Such instances are ideal for High-Performance computing, video encoding and scalable multiplayer online gaming (Fortnite anyone??) etc. and will be quite a popular addition to the EC2 instance family.
For more information, read: C5n Instances with 100 Gbps Networking
AWS Transit Gateway
This is huge! This was probably the most-requested feature for AWS and a lot of designs incorporated third-party products to provide just that.
Most moderately or large-sized AWS designs have many accounts for various functions e.g. billing, audit etc. but also for kinds of environments e.g. dev, test, shared service etc. Once that happens, some need to peer and some don’t. The result is a complex mesh of peering connectivity which is not only difficult to set up or automate but is also operationally very expensive.
It will simplify AWS designs for most environments and is, therefore, a very welcome and hugely anticipated development. The usually monitoring via CloudWatch and VPC Flow Logs will be there and if sending traffic towards your AWS environment using the same CIDR blocks on multiple VPN links, then ECMP will ensure that both links are utilised equally.
At the time of writing, it’s only available with VPN but Direct Connect will also come in the future. In terms of pricing, you will pay a per-hour fee for each hour the Transit Gateway is attached and also for the data per GB.
For more information, read: Use an AWS Transit Gateway to Simplify Your Network Architecture
AWS Global Accelerator
AWS also announced the availability of AWS Global Accelerator, a network service aimed to improve the availability and performance of your applications globally by taking your users’ traffic via the entry point closest to them and then using AWS internal low latency network to route the traffic to its destination with minimal resistance.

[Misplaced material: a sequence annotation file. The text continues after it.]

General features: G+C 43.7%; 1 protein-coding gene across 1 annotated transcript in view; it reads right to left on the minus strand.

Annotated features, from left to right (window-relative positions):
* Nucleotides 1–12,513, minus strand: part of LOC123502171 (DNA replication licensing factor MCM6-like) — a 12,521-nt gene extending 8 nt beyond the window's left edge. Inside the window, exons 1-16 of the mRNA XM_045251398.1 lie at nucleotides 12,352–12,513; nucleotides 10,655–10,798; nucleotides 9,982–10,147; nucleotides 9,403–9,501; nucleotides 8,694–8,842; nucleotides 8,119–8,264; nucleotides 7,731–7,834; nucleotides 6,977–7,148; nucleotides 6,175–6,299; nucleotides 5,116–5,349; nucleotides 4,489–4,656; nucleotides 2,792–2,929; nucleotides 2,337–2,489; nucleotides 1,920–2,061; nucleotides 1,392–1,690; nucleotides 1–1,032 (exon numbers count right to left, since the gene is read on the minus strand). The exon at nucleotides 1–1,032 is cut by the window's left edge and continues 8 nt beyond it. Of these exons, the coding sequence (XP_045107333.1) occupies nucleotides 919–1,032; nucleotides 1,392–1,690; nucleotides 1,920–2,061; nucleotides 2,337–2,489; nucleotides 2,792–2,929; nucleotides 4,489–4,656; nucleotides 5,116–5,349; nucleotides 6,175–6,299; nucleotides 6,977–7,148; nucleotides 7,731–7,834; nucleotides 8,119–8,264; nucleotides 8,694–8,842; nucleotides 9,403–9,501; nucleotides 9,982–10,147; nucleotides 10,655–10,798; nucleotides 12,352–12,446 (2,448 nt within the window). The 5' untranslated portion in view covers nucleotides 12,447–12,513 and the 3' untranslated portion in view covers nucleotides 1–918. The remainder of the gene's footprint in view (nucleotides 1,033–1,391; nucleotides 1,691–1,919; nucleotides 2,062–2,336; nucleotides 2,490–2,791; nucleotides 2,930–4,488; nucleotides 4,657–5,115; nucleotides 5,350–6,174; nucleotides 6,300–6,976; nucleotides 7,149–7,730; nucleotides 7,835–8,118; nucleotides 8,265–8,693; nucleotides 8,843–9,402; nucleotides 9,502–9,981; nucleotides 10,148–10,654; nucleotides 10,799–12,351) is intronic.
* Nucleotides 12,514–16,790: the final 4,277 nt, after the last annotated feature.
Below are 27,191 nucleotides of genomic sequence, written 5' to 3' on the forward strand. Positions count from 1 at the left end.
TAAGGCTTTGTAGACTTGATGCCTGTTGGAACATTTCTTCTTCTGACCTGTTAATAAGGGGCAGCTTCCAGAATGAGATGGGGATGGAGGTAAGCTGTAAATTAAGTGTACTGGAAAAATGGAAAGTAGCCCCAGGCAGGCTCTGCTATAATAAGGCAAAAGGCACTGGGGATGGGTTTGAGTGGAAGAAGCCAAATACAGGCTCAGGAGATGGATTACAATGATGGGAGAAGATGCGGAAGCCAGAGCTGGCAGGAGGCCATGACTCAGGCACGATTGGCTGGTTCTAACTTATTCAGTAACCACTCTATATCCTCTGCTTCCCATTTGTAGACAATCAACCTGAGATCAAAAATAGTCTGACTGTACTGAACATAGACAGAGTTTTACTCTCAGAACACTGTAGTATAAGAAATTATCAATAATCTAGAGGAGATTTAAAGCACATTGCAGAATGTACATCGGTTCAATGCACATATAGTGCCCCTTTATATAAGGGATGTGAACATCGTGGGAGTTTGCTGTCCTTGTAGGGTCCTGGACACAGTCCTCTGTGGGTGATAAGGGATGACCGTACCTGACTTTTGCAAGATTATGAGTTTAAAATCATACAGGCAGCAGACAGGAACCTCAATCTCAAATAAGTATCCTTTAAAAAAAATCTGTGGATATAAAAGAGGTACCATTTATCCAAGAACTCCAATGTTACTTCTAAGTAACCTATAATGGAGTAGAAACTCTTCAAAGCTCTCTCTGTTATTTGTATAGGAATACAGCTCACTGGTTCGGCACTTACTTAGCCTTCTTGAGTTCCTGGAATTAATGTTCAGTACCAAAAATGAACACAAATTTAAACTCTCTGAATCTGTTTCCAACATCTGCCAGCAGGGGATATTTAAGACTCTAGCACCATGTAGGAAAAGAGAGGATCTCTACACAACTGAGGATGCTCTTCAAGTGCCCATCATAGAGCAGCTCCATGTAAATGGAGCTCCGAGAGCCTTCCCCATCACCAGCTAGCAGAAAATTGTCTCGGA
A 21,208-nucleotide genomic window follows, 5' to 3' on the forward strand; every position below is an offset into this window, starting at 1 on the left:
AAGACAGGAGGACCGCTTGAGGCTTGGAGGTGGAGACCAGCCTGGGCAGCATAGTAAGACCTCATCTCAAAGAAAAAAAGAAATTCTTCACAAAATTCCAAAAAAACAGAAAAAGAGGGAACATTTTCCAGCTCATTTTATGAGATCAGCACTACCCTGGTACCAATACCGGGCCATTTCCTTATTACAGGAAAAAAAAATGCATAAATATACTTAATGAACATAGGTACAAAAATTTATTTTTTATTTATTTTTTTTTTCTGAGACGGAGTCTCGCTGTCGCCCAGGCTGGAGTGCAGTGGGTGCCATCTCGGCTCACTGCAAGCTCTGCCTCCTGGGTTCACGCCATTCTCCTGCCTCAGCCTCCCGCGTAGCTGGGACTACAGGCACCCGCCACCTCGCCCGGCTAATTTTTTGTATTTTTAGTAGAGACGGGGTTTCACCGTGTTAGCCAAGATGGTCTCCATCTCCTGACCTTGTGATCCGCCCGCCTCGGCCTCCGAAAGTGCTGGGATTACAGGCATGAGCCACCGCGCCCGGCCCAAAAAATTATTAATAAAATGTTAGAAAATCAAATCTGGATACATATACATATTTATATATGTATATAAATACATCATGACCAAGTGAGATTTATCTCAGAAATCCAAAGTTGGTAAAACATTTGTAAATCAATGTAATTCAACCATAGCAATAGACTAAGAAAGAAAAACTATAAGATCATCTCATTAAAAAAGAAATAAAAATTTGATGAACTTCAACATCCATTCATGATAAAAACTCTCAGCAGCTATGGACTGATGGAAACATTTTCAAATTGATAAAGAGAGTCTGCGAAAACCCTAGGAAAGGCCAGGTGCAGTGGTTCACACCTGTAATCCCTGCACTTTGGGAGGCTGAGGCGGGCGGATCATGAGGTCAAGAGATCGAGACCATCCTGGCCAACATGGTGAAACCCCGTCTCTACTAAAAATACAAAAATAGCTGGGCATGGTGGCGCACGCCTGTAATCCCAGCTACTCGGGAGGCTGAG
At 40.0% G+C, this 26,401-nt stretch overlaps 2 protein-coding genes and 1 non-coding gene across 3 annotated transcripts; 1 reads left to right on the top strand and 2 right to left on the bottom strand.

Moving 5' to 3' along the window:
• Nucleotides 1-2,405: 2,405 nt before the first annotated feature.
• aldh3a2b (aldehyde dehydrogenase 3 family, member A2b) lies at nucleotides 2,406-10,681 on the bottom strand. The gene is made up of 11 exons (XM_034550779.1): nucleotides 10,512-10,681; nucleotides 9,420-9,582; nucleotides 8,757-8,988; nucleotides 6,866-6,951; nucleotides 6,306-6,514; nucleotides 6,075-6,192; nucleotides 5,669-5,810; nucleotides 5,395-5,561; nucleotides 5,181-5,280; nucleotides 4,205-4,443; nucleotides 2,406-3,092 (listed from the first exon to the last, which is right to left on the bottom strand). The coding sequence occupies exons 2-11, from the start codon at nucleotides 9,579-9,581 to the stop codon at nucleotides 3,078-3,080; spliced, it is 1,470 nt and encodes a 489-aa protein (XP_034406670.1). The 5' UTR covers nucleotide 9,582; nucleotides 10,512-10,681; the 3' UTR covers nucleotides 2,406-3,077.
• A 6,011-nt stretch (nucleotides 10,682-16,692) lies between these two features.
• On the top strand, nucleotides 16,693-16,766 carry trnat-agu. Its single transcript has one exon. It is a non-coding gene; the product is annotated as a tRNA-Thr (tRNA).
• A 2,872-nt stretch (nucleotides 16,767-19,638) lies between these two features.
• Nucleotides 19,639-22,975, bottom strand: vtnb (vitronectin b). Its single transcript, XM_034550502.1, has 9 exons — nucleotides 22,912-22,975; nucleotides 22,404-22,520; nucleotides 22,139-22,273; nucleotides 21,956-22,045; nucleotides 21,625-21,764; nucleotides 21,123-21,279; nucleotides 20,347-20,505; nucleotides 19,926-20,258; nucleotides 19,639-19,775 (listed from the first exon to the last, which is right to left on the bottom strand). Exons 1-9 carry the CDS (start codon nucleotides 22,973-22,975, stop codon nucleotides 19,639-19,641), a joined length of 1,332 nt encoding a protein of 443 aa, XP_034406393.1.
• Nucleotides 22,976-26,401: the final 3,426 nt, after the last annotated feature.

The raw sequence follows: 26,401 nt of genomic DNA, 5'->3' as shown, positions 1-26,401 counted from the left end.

It also makes management of endpoints easier by assigning static Anycast IP addresses to the application, meaning that they remain allocated to you and any change of topology underneath doesn’t affect user access and is invisible to them.
If also monitors the health of the overall environment and in case of issues with geographic location, general health of the application or just based on weight determined by you, can dynamically make decisions to route your traffic accordingly.
This is similar to Google’s Cloud Load Balancing and is a very welcome addition to an infrastructure architect’s arsenal of tools.
For more information, read: AWS Global Accelerator for Availability and Performance
This post is about to go over 1000 words so I am thinking about releasing this one so that you can read this with your morning coffee while I write Part II. There are enough links in this one to keep you occupied. Topics still to come are Storage, IoT and HPC/ML.
Hopefully, you’ll join me for the next one too!
[Update 27/11/2018 10:30 BST]: Click here for AWS re:Invent 2018 – Latest Announcements – Part II